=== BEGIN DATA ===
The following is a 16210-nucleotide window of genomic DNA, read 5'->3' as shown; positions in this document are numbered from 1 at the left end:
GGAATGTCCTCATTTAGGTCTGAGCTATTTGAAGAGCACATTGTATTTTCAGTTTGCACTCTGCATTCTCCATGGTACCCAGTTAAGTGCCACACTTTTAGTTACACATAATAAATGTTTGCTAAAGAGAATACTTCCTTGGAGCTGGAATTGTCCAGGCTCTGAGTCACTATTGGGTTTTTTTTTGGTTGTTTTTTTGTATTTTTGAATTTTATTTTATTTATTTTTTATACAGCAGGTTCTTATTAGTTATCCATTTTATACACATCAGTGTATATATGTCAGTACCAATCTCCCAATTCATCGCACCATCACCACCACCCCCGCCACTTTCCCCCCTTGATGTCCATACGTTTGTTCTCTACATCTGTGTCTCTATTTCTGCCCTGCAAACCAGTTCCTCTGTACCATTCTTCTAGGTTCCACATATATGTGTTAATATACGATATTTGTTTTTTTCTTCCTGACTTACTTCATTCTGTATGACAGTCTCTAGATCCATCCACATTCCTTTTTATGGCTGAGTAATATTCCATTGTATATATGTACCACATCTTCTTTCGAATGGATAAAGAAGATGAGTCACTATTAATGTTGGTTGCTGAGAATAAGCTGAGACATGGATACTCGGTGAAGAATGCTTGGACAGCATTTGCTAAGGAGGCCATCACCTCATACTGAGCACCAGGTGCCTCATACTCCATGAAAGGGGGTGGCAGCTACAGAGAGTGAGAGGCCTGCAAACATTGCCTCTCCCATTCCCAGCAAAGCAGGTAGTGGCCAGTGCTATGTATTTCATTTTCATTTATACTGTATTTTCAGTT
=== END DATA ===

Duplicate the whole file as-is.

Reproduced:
The following is a 16210-nucleotide window of genomic DNA, read 5'->3' as shown; positions in this document are numbered from 1 at the left end:
GGAATGTCCTCATTTAGGTCTGAGCTATTTGAAGAGCACATTGTATTTTCAGTTTGCACTCTGCATTCTCCATGGTACCCAGTTAAGTGCCACACTTTTAGTTACACATAATAAATGTTTGCTAAAGAGAATACTTCCTTGGAGCTGGAATTGTCCAGGCTCTGAGTCACTATTGGGTTTTTTTTTGGTTGTTTTTTTGTATTTTTGAATTTTATTTTATTTATTTTTTATACAGCAGGTTCTTATTAGTTATCCATTTTATACACATCAGTGTATATATGTCAGTACCAATCTCCCAATTCATCGCACCATCACCACCACCCCCGCCACTTTCCCCCCTTGATGTCCATACGTTTGTTCTCTACATCTGTGTCTCTATTTCTGCCCTGCAAACCAGTTCCTCTGTACCATTCTTCTAGGTTCCACATATATGTGTTAATATACGATATTTGTTTTTTTCTTCCTGACTTACTTCATTCTGTATGACAGTCTCTAGATCCATCCACATTCCTTTTTATGGCTGAGTAATATTCCATTGTATATATGTACCACATCTTCTTTCGAATGGATAAAGAAGATGAGTCACTATTAATGTTGGTTGCTGAGAATAAGCTGAGACATGGATACTCGGTGAAGAATGCTTGGACAGCATTTGCTAAGGAGGCCATCACCTCATACTGAGCACCAGGTGCCTCATACTCCATGAAAGGGGGTGGCAGCTACAGAGAGTGAGAGGCCTGCAAACATTGCCTCTCCCATTCCCAGCAAAGCAGGTAGTGGCCAGTGCTATGTATTTCATTTTCATTTATACTGTATTTTCAGTT